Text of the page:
Florence Foster Jenkins ★★★½

I find there is an interesting parallelism between this titular character, and the lead actress, Meryl Streep. In a time where the world shook, Florence Foster Jenkins spent her time taking singing lessons, contributing to the American music industry financially and artistically more than probably anyone else. Thanks to her wealth, she chose to spend her days doing this, reminding people how music, how art and feeling, can play an important role in society, in this case by providing an escapade, a moment of beauty.

As an actress, Meryl Streep does something similar. She chooses to spend her days giving voice to people who deserve to be understood, who deserve to be remembered. From Julia Child or Margaret Tatcher to a woman in a passionless marriage or a fashion icon, Streep becomes a different character each time, giving us a glimpse into another person’s life, another perspective. She calls for empathy and understanding each time, reminding us, once again, that art, in this case cinematic performance, can play an important role in society.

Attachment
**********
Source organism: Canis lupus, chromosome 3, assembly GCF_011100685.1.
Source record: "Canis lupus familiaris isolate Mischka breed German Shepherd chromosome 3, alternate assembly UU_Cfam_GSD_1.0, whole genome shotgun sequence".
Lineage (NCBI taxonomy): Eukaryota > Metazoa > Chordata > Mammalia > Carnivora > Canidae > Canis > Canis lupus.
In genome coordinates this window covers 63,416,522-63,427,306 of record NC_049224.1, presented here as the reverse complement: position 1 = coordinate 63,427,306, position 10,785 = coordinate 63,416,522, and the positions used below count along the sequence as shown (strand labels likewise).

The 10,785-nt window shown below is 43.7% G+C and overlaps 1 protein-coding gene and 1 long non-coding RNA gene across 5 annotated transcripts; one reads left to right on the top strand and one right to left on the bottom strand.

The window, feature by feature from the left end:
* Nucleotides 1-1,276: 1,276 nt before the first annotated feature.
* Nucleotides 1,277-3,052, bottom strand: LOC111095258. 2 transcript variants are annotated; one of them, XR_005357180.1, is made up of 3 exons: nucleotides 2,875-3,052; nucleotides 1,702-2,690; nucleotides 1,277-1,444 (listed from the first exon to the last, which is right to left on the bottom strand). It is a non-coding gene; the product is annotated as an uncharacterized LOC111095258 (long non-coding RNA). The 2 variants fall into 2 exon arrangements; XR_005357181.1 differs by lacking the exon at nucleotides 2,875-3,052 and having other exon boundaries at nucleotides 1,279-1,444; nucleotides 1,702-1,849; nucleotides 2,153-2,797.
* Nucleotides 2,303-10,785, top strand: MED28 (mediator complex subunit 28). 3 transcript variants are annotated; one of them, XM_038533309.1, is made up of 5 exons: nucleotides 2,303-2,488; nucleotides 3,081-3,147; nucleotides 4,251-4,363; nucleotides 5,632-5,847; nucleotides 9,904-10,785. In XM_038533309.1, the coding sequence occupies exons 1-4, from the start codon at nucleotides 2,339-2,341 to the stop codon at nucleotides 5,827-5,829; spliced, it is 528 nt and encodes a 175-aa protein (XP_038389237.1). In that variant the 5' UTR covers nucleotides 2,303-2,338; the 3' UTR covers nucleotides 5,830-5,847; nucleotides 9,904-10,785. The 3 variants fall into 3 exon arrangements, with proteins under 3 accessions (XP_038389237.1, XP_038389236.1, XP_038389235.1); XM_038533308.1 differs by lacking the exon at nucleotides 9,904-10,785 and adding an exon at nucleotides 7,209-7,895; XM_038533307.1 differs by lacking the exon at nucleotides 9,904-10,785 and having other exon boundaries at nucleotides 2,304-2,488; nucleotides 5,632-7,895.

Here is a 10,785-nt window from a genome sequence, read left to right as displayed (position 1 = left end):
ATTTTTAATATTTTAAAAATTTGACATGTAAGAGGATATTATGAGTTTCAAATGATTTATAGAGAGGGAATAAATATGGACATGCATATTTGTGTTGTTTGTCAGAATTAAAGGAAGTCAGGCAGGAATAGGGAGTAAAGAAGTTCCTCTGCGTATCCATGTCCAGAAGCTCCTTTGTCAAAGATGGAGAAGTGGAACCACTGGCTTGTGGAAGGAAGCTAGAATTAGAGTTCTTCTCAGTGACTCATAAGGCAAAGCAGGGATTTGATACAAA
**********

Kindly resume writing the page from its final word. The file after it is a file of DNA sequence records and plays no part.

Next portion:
This might not be what Florence Foster Jenkins means for anyone else, as it is a funny, contradicting film, that asks its audience to appreciate Jenkin’s efforts while simultaneously making them laugh at her. Despite this, I found Stephen Frears’ picture to be delightfully produced and competently executed, from its production design to the music and especially the casting. It’s not exactly as witty or profound as one could expect from these filmmakers, but Florence Foster Jenkins is certainly a heartwarming, effective little film.

| Direction: 7,0                               | Sound: 7,5
| Screenplay: 7,0                            | Editing: 6,0
| Acting: 9,0                                    | Entertainment: 8,0
| Visuals: 8,0                                   | Overall Rating: 7,4